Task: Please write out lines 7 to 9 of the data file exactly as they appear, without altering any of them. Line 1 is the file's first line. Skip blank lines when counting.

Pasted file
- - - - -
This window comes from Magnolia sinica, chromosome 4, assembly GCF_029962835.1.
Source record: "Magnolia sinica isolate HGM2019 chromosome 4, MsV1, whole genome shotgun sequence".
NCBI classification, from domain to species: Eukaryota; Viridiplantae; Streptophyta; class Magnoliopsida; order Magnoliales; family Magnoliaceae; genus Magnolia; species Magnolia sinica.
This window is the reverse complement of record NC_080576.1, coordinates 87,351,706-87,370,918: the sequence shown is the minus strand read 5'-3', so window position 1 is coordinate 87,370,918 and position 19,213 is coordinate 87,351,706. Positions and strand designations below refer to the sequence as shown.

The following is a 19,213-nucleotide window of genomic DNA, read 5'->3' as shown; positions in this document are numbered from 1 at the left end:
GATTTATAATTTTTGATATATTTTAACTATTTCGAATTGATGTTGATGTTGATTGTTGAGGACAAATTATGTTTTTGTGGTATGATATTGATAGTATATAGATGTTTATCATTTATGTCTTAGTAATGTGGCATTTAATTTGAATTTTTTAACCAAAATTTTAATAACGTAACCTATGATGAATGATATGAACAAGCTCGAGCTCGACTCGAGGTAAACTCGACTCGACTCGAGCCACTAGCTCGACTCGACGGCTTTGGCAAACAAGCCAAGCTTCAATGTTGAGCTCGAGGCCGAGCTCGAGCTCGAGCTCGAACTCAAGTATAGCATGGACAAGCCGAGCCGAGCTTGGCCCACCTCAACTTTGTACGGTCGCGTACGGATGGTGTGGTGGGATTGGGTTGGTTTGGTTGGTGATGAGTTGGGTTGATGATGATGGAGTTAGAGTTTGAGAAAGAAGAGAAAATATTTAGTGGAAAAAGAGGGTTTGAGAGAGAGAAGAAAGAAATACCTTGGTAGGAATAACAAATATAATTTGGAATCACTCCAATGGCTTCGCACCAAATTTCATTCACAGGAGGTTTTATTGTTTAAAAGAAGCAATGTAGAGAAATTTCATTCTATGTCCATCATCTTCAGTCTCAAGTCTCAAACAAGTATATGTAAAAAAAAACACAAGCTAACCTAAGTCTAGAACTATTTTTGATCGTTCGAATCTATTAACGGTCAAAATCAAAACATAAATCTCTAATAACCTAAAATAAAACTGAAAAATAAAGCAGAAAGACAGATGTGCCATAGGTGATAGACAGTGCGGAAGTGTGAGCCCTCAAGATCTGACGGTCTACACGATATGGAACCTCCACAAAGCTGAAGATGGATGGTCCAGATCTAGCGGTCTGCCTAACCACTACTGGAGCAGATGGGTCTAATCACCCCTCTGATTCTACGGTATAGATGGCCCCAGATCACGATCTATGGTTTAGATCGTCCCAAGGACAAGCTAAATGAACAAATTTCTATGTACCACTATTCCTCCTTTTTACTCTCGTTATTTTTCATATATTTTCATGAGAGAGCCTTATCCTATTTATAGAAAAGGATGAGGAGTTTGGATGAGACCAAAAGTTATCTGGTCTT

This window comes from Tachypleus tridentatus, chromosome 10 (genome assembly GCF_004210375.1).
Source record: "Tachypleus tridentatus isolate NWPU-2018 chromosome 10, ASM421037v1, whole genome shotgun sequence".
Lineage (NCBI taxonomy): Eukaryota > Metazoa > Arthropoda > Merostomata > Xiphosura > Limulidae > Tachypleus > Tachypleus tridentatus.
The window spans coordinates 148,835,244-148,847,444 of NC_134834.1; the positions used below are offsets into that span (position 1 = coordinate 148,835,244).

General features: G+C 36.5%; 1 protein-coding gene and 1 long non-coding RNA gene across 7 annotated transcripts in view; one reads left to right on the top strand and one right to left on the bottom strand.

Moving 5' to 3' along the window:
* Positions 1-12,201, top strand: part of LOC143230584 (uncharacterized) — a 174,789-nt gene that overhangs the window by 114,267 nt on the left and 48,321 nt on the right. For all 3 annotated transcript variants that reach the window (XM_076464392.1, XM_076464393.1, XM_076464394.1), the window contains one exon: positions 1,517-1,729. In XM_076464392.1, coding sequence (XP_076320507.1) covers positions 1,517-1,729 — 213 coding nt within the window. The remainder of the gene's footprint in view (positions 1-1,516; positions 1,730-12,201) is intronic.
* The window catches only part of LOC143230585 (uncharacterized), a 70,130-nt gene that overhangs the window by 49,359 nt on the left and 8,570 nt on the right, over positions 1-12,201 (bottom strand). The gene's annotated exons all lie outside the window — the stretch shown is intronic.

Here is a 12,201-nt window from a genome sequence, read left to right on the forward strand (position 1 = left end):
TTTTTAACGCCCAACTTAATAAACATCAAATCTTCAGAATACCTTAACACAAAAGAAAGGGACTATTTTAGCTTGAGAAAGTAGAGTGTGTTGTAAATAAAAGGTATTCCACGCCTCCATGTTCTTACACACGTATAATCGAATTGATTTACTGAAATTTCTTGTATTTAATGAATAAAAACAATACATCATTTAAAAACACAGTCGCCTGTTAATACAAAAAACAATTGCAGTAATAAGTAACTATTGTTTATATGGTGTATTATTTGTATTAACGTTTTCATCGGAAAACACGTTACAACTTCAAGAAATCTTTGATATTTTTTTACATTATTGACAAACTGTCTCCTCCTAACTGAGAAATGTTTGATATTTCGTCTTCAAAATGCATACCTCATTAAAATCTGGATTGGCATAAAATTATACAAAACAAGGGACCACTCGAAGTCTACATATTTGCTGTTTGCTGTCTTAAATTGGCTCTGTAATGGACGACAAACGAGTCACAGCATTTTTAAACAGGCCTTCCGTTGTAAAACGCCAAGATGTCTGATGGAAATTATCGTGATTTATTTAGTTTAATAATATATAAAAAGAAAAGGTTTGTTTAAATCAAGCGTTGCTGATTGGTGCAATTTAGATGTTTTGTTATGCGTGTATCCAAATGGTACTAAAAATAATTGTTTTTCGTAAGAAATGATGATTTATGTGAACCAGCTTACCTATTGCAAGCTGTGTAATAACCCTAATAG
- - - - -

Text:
This window comes from Tachypleus tridentatus, chromosome 10 (genome assembly GCF_004210375.1).
Source record: "Tachypleus tridentatus isolate NWPU-2018 chromosome 10, ASM421037v1, whole genome shotgun sequence".
Lineage (NCBI taxonomy): Eukaryota > Metazoa > Arthropoda > Merostomata > Xiphosura > Limulidae > Tachypleus > Tachypleus tridentatus.